Venus, like Jane’s Vanity, knows the art of being semi-clad. Here in Rome, at the Galleria Borghese, Venus is immortalized in marble, as she reclines on her couch wearing next to nothing. She looks so regal, so pleased with herself. And, after all, it is her moment. Here’s the story:
In classic mythological style, a wedding banquet becomes a face-off among goddesses. In a contest to choose the fairest, Venus wins. Never mind that her ruthlessness starts the Trojan War. Millenia later, Pauline Bonaparte (sister of Napoleon) languidly posed for the sculptor Antonio Canova as Venus Victrix, the artwork mentioned above. Unbound and proud, her beautiful figure is enhanced by an opulent drape. She is better than naked. Just as you might be, as your silky coverup slips ever so slightly. Jane’s Vanity offers some suggestions for un-coverups.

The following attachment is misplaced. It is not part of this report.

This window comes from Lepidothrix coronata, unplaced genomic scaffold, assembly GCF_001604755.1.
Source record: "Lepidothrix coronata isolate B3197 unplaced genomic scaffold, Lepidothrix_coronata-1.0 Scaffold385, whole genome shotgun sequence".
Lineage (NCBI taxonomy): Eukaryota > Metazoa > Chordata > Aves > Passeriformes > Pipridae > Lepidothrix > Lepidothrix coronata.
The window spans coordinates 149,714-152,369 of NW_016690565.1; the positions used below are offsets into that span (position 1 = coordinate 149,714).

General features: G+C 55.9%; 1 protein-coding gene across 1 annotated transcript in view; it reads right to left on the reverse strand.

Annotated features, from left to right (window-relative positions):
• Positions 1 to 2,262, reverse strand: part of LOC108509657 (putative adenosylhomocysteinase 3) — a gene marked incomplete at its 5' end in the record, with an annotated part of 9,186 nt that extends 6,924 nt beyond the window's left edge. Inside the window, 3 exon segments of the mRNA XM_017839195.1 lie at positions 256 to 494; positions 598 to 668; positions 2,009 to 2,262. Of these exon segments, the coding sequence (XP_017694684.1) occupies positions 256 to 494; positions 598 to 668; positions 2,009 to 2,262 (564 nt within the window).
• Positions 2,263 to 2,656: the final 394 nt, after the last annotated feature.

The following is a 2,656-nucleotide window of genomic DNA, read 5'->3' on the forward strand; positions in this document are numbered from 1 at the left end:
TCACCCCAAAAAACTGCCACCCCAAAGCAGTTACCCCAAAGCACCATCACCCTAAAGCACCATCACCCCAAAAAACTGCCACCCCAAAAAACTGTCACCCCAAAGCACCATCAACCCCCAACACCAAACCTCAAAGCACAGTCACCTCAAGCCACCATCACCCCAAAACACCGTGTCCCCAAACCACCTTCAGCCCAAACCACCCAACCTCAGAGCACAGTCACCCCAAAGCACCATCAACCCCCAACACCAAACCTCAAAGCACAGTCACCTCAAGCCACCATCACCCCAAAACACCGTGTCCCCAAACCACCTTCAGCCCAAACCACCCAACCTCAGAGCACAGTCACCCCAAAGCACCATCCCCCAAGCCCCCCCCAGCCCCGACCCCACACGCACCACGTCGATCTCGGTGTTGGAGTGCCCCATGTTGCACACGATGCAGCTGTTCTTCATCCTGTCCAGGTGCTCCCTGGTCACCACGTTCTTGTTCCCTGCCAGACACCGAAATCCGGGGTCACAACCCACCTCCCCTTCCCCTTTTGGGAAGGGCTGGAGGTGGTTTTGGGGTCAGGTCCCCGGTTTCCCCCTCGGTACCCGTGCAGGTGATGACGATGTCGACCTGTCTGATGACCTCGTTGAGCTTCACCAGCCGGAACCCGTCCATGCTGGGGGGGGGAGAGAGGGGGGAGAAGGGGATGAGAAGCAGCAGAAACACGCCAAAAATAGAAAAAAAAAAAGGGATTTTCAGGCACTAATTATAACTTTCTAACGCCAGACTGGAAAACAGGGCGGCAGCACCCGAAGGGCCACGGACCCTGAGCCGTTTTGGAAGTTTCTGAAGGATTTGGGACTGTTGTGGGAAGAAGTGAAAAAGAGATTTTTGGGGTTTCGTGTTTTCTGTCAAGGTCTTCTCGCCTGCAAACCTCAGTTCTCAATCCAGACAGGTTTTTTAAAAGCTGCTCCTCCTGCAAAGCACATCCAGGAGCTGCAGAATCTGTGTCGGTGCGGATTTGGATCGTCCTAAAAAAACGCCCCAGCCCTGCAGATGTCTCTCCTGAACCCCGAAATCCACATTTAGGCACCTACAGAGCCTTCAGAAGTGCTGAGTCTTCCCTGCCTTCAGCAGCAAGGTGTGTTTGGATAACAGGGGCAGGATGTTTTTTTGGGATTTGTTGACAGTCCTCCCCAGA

A mythic JV un-coverup would be the Vegetal Robe from Vannina Vespirini. Its sheer jacquard poly mousseline is light enough to shrug off a shoulder. Its multi-flowered gold-shot pattern wraps the rest of you in romance.
Or, feel the brush of a silk un-coverup against your skin. Wear it with an extravagant casualness, letting it fall as it wishes--the best way to enjoy the mix of pattern and color of Christine Vancouver’s Origami Long Silk Robe.
Your inner Venus (or Pauline) will clamour to un-cover the potential of Gilda & Pearl’s Melitza Long Robe. Its sheer black and gold lace are wearable alone for the ultimate portrait, or as a duster to add mystery to a simple chemise or slip dress.
Resting on her marble chaise, Venus Victrix lets the world go. What might she be thinking about? Being admired by candlelight (the tradition for viewing art at the time of her creation)? Or, perhaps, which lovely piece from Jane’s Vanity to slip out of next?